As I reached for the organic cucumber, a woman wearing 

a polka dot dress over pajama bottoms and bunny slippers 

grabbed for the same one. 

With our hands clutching opposite ends of the vegetable

as if it meant the difference between survival

and a slow wasting death, 

we locked eyes in a grim battle 

of foraging supremacy. 

 

“Go ahead, take it,” she said, shaking her head. 

“What does it matter? Who needs a cucumber? 

Haven’t you heard? It’s the end times.”

 

Now normally I try not to get into discussions

while shopping, where I find desolation

and abomination aplenty, not to mention 

tribulations in the checkout line.

But the woman looked so distraught even the bunnies 

on her slippers had little screamy faces.

 

“Oh, it’s not as bad as that, is it? Look at this

tomato? Have you ever seen such a masterpiece? 

Almost a shame to eat it. I’d put it on my mantel if I could.”

I paused and smiled at the woman, but she wasn’t

buying it. 

 

“You poor stupid schmuck,” she said. “Yes, go 

buy your beautiful tomato and don’t forget your cucumber. 

Make yourself a divine salad and enjoy your last meal

while you look out your window and watch the world end.”

 

Her comment returned me to the salad I planned 

to toss that night, and I grabbed a head of romaine

and some radishes. “What makes you think the world

is coming to an end?” I asked as non-judgmentally

as I could, deciding while I was at it to grab some 

carrots, mushrooms, and a red cabbage.

 

  

“Open your eyes,” she said. “Downtown’s underwater

and the hills are on fire. They’re rioting in the streets 

and the locusts are eating everything. 

Arabs and Jews still at each other’s throats. 

Forty countries now at war while nuclear weapons are being 

baked liked cookies. And just look at that wilted lettuce. 

What is the world coming to?”

 

Tears streamed down her face and she began to wail

and gnash her teeth, which for some strange reason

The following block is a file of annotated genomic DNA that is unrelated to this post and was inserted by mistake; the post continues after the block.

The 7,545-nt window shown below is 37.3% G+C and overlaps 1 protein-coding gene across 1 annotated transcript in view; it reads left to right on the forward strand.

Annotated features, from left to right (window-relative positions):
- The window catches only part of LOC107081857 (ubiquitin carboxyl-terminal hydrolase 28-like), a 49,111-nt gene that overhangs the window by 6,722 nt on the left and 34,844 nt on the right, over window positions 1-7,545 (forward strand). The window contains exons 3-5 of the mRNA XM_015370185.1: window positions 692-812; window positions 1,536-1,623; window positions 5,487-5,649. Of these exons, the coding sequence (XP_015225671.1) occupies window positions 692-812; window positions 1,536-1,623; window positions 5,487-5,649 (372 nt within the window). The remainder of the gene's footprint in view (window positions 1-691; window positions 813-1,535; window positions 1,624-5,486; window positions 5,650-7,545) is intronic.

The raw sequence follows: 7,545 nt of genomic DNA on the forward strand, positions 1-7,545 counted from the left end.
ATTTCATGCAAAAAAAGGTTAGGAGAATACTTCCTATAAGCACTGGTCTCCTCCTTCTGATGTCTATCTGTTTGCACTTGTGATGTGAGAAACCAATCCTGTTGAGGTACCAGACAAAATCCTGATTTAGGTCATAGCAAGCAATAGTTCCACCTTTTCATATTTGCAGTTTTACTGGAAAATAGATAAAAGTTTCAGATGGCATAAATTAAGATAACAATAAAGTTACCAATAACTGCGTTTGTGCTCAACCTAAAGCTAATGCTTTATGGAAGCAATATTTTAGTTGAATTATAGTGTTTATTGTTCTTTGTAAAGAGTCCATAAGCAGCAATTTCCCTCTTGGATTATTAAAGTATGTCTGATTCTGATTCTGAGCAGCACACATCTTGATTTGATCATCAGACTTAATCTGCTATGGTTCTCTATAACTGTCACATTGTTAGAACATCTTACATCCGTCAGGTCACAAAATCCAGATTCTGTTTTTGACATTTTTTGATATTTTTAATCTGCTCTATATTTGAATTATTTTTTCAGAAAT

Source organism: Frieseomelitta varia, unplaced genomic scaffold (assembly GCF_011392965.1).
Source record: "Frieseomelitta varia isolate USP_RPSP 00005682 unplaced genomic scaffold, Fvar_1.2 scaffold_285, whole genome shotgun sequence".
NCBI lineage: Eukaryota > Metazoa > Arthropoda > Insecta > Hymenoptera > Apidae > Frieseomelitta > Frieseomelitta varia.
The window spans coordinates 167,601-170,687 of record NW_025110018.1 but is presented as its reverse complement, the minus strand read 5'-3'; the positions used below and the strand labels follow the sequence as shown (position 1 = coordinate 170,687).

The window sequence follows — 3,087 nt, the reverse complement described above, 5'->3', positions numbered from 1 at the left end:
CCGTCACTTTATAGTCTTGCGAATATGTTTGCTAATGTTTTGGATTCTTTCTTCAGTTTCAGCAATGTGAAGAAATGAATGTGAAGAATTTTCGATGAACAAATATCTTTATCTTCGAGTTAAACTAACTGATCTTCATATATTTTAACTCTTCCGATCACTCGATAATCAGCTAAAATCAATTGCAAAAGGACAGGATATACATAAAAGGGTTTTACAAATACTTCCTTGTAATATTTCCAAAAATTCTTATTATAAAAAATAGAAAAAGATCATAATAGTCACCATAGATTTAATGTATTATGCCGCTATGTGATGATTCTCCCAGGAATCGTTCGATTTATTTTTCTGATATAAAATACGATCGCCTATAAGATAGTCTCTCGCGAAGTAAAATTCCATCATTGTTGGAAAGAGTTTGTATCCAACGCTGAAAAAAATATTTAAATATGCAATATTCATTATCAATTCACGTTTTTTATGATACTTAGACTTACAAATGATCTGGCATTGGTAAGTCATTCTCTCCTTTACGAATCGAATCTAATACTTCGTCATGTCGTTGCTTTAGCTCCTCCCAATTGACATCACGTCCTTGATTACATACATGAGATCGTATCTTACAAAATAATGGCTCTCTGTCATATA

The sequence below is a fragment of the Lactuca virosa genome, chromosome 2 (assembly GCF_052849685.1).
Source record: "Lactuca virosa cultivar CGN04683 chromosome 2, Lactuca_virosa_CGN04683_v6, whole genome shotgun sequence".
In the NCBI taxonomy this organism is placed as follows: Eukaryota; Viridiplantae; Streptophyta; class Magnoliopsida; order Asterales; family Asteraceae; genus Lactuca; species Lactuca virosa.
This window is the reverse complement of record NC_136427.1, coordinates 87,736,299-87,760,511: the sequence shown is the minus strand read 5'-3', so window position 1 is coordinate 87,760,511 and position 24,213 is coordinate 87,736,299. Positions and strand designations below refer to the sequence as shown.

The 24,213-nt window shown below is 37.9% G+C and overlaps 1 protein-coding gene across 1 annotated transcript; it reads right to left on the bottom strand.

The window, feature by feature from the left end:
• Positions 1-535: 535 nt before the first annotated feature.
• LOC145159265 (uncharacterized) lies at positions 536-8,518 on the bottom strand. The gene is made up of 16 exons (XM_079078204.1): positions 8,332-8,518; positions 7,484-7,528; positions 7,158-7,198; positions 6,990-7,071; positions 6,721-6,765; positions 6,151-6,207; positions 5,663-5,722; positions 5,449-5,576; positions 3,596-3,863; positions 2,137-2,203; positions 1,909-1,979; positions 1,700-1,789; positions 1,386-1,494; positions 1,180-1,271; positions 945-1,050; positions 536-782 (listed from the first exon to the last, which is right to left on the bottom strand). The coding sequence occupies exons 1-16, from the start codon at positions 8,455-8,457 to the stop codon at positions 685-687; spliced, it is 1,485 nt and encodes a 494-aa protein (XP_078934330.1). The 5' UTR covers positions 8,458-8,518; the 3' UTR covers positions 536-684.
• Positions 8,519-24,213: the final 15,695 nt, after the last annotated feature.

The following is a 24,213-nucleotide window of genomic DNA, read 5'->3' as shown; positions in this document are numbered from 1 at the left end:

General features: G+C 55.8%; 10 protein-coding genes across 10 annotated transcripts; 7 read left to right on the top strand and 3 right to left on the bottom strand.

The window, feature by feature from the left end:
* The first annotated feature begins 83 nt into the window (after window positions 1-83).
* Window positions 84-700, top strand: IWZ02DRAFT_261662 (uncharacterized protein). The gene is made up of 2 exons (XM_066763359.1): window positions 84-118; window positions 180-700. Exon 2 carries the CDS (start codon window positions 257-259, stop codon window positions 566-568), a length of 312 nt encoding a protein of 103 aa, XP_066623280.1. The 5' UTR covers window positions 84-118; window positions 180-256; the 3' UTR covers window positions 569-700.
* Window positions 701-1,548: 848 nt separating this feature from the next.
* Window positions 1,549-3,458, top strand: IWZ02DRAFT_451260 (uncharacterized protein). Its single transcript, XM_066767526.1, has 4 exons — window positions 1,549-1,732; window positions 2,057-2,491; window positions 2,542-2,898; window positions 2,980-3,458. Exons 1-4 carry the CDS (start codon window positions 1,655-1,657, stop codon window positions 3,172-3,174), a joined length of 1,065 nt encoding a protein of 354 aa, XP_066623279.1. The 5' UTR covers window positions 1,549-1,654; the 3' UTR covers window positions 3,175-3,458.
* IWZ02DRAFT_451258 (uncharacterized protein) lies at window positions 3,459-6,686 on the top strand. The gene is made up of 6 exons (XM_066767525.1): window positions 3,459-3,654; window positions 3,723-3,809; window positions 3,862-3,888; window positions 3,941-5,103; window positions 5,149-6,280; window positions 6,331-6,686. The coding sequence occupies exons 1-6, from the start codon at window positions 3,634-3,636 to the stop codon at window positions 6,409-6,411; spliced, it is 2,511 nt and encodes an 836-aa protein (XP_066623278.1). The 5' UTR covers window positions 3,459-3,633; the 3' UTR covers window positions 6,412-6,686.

I have always found irresistibly appealing,

though the streaks and gobs of mascara

around her eyes made her look like a crazed panda.

 

“There, there,” I said, which seemed at the time

a pretty dumb thing to say but was all I could think of,

having recently heard it in a Turner Classic movie 

starring Jimmy Stewart. 

 

Tenderly I dabbed her eyes with my handkerchief, 

which fortunately was still unused that morning.

I put my arm around her and we walked together

out the store, stopping only briefly in 

the checkout line to pay for my produce.

 

And that night, we made a salad that couldn’t be beat,

then gripped each other tightly and watched in wonder 

as the sun got redder and redder in the west, swelling to 

twice its size before bursting apart into those magic colors 

you see only at times like these. 

_____

Gene Twaronite is a Tucson poet, essayist, and children’s fiction writer. He is the author of ten books, including two juvenile fantasy novels as well as collections of essays, short stories, and poems. His first poetry book Trash Picker on Mars was the winner of the 2017 New Mexico-Arizona Book Award for Arizona poetry. Other poetry collections include The Museum of Unwearable Shoes and What the Gargoyle Sees, published by Kelsay Books. Follow more of Gene’s writing at his website: thetwaronitezone.com.